Usability tests are important research tools to help business owners, website developers, and other communication professionals better understand how people interact with their organization’s website. While the term “usability test” can be used for any type of product or communication, it is most often referenced in terms of testing a website. Use usability tests to determine how well your navigation works, how well people interact with your content, and how well people are able to perform and accomplish tasks.
Click on the diagram below to learn the seven steps for conducting an effective usability test.
How to Conduct Usability Tests
- Recruit Participants
While it is ideal to find people who fall under your company’s target market, you can do a usability test with anyone that is familiar with your industry.
Find several people (you can do as many as you feel will give you good insight, but often 6 – 12 people will suffice) who are willing to do the test with you. Be sure to let them know the time it will take to complete the test (tests are best if kept to 30 minutes or less). Have participants fill out a form that provides important demographic information for you. Ask permission to record session.
- Establish Recording Method
Usability tests can be recorded in one of three ways: by video-recording the session; by taking copious notes; or by using usability tracking software. Regardless of your method, it is important that you record, in detail, the actions and responses of your participants. While note taking is obviously the easiest method, it can be difficult to capture everything that a user does or says while using a website.
- Explain Test to Participants
Once you are ready to administer the test, sit down with each participant individually. Your job is to help them feel comfortable. Some of the things you may explain to them include:
1. Why this test is being done;
2. That the website is being tested, not them;
3. That they will need to say out loud what they are thinking during the test;
4. That they won’t hurt your feelings;
5. That they can ask questions, but let them know that you may not be able to answer them immediately;
6. That they can have a break if they want it.
- Being Test with General Questions
Mostly as an exercise to get your participants comfortable, begin by asking them simple, generic questions—their hobbies, occupation, favorite websites, etc. Ask them about their knowledge of the industry and how often they frequent websites or companies related to yours. Ask them what they tend to like or dislike on websites in the same industry as yours. Remind users that they will need to talk out loud during the test, saying what they are thinking as they click on things.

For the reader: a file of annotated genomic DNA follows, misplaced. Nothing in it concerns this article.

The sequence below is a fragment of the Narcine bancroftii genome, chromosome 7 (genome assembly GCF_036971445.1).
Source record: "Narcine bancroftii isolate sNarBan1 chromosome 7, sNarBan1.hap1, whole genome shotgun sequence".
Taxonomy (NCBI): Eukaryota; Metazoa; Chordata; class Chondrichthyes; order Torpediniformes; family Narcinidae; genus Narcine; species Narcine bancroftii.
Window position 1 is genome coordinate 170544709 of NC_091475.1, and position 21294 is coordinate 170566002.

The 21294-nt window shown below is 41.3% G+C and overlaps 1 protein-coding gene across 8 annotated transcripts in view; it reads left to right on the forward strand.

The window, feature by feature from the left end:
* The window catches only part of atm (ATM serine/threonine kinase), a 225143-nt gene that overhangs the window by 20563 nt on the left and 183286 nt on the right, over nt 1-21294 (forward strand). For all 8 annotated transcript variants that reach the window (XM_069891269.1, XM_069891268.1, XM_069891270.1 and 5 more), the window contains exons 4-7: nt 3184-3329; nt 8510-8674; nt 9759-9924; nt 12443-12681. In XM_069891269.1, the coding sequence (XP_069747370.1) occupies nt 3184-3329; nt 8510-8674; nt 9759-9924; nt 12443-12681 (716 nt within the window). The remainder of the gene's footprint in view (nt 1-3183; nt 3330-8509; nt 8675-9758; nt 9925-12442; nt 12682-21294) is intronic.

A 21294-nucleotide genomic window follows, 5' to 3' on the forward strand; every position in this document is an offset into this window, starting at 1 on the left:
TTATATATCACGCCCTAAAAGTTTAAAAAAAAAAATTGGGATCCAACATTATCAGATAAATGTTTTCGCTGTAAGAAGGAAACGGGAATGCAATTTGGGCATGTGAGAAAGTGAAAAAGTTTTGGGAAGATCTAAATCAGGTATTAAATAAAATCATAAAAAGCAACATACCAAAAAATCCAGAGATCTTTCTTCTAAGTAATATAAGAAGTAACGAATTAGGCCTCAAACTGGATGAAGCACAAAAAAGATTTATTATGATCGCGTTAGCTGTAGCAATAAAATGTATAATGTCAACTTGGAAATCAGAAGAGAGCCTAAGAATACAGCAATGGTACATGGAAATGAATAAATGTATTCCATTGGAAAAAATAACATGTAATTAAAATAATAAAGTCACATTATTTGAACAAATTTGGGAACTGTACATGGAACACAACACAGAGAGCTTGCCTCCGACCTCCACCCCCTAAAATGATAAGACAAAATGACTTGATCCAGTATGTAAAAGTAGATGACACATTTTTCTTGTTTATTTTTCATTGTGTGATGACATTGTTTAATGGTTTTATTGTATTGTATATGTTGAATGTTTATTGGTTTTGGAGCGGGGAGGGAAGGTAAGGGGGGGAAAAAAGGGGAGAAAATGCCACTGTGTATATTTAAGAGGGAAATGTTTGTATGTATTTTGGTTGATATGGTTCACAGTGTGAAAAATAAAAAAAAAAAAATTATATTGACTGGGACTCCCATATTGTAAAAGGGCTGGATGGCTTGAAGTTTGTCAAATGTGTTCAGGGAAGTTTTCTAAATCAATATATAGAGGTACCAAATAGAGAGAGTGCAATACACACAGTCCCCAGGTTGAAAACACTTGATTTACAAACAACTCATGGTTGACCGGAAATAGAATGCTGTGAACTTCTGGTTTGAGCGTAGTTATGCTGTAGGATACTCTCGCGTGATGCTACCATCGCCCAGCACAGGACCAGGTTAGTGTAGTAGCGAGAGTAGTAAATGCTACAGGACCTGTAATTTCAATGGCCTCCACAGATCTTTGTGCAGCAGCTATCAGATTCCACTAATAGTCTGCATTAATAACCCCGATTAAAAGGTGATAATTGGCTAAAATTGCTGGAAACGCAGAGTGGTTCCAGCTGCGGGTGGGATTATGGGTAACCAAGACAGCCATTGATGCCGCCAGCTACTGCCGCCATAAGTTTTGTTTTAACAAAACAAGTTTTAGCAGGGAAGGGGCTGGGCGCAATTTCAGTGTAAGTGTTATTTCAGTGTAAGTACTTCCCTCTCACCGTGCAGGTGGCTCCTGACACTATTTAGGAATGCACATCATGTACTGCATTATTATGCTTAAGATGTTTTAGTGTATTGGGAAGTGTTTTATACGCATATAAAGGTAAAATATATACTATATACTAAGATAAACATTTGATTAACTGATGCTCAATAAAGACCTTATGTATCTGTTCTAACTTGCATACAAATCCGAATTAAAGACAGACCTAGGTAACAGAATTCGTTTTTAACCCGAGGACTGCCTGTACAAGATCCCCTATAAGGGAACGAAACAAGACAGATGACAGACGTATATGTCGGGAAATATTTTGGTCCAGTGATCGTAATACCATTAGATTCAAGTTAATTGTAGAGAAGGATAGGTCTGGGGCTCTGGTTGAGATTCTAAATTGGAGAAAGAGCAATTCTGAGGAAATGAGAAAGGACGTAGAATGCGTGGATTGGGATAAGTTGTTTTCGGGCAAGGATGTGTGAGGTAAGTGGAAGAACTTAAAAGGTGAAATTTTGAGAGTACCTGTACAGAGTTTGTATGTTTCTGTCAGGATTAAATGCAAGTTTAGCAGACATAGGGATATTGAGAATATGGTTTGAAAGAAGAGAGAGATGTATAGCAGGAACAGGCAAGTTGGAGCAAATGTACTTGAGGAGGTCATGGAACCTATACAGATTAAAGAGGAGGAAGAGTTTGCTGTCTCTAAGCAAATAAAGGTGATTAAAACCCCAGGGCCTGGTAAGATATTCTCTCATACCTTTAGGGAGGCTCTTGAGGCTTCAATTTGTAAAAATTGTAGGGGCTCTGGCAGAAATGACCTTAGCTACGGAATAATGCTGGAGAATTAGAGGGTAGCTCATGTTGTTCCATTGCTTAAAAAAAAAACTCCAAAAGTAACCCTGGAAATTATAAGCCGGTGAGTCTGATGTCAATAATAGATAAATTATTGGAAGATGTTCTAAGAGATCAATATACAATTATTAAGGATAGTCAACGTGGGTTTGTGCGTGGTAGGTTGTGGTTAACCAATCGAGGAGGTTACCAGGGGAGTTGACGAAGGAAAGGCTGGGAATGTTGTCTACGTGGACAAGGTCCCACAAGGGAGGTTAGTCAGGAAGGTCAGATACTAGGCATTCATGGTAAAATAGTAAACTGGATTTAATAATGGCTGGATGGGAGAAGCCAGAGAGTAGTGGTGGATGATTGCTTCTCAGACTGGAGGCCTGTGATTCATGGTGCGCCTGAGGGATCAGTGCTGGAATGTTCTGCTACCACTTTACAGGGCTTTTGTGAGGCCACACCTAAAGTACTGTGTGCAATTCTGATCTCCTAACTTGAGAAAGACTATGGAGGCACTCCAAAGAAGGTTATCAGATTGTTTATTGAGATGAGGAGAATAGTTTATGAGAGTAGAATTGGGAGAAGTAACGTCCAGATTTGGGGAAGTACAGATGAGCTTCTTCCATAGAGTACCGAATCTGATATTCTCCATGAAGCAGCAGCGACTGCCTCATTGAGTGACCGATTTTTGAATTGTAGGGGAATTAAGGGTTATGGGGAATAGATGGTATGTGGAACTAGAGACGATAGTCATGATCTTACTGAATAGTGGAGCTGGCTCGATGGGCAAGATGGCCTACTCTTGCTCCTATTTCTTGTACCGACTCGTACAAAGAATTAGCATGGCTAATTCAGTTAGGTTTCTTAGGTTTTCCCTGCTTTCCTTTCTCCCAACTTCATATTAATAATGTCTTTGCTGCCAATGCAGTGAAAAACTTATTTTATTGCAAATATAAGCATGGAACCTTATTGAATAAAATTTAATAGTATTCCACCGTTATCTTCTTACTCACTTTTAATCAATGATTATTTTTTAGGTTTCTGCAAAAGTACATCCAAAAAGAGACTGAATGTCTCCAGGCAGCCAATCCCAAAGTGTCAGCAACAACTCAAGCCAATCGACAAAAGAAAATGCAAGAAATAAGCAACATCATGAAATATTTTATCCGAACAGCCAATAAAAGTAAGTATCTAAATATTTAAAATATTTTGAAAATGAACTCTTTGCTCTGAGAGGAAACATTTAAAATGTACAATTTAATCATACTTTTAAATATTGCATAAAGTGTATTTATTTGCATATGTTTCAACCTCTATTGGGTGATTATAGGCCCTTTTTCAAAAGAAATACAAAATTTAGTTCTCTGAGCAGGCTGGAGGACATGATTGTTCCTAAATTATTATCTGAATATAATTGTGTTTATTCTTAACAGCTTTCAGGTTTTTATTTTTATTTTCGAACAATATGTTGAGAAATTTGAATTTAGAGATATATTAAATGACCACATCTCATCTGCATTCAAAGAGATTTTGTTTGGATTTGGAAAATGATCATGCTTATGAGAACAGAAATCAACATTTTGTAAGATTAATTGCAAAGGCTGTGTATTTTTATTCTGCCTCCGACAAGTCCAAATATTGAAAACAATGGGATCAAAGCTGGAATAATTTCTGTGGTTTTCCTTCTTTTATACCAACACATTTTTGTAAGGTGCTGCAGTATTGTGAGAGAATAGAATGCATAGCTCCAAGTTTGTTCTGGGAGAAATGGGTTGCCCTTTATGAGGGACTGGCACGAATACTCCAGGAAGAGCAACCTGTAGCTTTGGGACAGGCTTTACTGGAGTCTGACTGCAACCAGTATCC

- Conduct a Homepage Tour (think aloud)
Ask users to review the homepage, but ask them NOT to click on anything. Ask non-leading questions, such as the following:
“Based on what you see, can you tell me what you think our company does?”
“What are your first impressions?”
“Are there things you like or don’t like about the home page?”
- Give Tasks (think aloud)
Develop 3 – 5 tasks for your users to accomplish that will help you learn important insights about users’ experiences with the website. Consider creating both open tasks (“what’s something you would like to know on this site and can you find it?”) and closed, specific tasks (“imagine you are buying a home and you want to know the process for applying for a loan; can you tell me what the process is, based on what you find?”) Remind users at every step to talk out loud and take notes, especially when then seem confused or frustrated.
- Evaluate Notes & Make Revisions
Review notes from several usability tests, looking for patterns or repeat behaviors from participants. Pay special attention to moments when users seemed frustrated or confused or when they say things like “I wish they had…” or “I’m not sure what that means,” or “that’s not what I expected.” After carefully analyzing trends, look for the simplest ways to fix your website (most issues can be fixed with simple adjustments.) Re-test the site to see if the revisions were an improvement.